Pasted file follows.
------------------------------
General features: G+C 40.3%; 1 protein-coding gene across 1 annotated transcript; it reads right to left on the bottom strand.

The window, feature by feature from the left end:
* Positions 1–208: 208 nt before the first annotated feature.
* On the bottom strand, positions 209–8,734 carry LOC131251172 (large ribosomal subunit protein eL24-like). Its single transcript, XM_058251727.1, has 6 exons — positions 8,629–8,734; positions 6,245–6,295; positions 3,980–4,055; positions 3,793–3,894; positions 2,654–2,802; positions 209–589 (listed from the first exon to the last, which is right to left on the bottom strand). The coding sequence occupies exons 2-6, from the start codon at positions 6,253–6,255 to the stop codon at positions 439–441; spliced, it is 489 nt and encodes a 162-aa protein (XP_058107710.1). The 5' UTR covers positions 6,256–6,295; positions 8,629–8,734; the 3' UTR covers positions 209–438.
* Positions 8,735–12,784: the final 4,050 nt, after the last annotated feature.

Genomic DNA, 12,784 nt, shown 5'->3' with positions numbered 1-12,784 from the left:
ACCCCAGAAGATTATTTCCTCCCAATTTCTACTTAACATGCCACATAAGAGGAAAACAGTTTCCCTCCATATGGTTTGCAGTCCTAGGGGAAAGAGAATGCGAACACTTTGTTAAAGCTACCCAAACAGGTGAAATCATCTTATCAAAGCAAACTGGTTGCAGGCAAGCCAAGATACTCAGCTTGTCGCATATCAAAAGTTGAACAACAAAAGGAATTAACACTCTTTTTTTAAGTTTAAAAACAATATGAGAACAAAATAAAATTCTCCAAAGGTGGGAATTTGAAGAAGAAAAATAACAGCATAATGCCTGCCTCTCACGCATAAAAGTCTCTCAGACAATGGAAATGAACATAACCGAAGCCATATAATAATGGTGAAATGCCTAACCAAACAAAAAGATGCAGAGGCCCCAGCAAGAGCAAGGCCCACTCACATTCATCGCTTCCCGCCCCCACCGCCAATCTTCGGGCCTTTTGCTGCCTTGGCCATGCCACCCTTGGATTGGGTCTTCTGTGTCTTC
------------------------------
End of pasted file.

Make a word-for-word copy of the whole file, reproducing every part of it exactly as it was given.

General features: G+C 40.3%; 1 protein-coding gene across 1 annotated transcript; it reads right to left on the bottom strand.

The window, feature by feature from the left end:
* Positions 1–208: 208 nt before the first annotated feature.
* On the bottom strand, positions 209–8,734 carry LOC131251172 (large ribosomal subunit protein eL24-like). Its single transcript, XM_058251727.1, has 6 exons — positions 8,629–8,734; positions 6,245–6,295; positions 3,980–4,055; positions 3,793–3,894; positions 2,654–2,802; positions 209–589 (listed from the first exon to the last, which is right to left on the bottom strand). The coding sequence occupies exons 2-6, from the start codon at positions 6,253–6,255 to the stop codon at positions 439–441; spliced, it is 489 nt and encodes a 162-aa protein (XP_058107710.1). The 5' UTR covers positions 6,256–6,295; positions 8,629–8,734; the 3' UTR covers positions 209–438.
* Positions 8,735–12,784: the final 4,050 nt, after the last annotated feature.

Genomic DNA, 12,784 nt, shown 5'->3' with positions numbered 1-12,784 from the left:
ACCCCAGAAGATTATTTCCTCCCAATTTCTACTTAACATGCCACATAAGAGGAAAACAGTTTCCCTCCATATGGTTTGCAGTCCTAGGGGAAAGAGAATGCGAACACTTTGTTAAAGCTACCCAAACAGGTGAAATCATCTTATCAAAGCAAACTGGTTGCAGGCAAGCCAAGATACTCAGCTTGTCGCATATCAAAAGTTGAACAACAAAAGGAATTAACACTCTTTTTTTAAGTTTAAAAACAATATGAGAACAAAATAAAATTCTCCAAAGGTGGGAATTTGAAGAAGAAAAATAACAGCATAATGCCTGCCTCTCACGCATAAAAGTCTCTCAGACAATGGAAATGAACATAACCGAAGCCATATAATAATGGTGAAATGCCTAACCAAACAAAAAGATGCAGAGGCCCCAGCAAGAGCAAGGCCCACTCACATTCATCGCTTCCCGCCCCCACCGCCAATCTTCGGGCCTTTTGCTGCCTTGGCCATGCCACCCTTGGATTGGGTCTTCTGTGTCTTC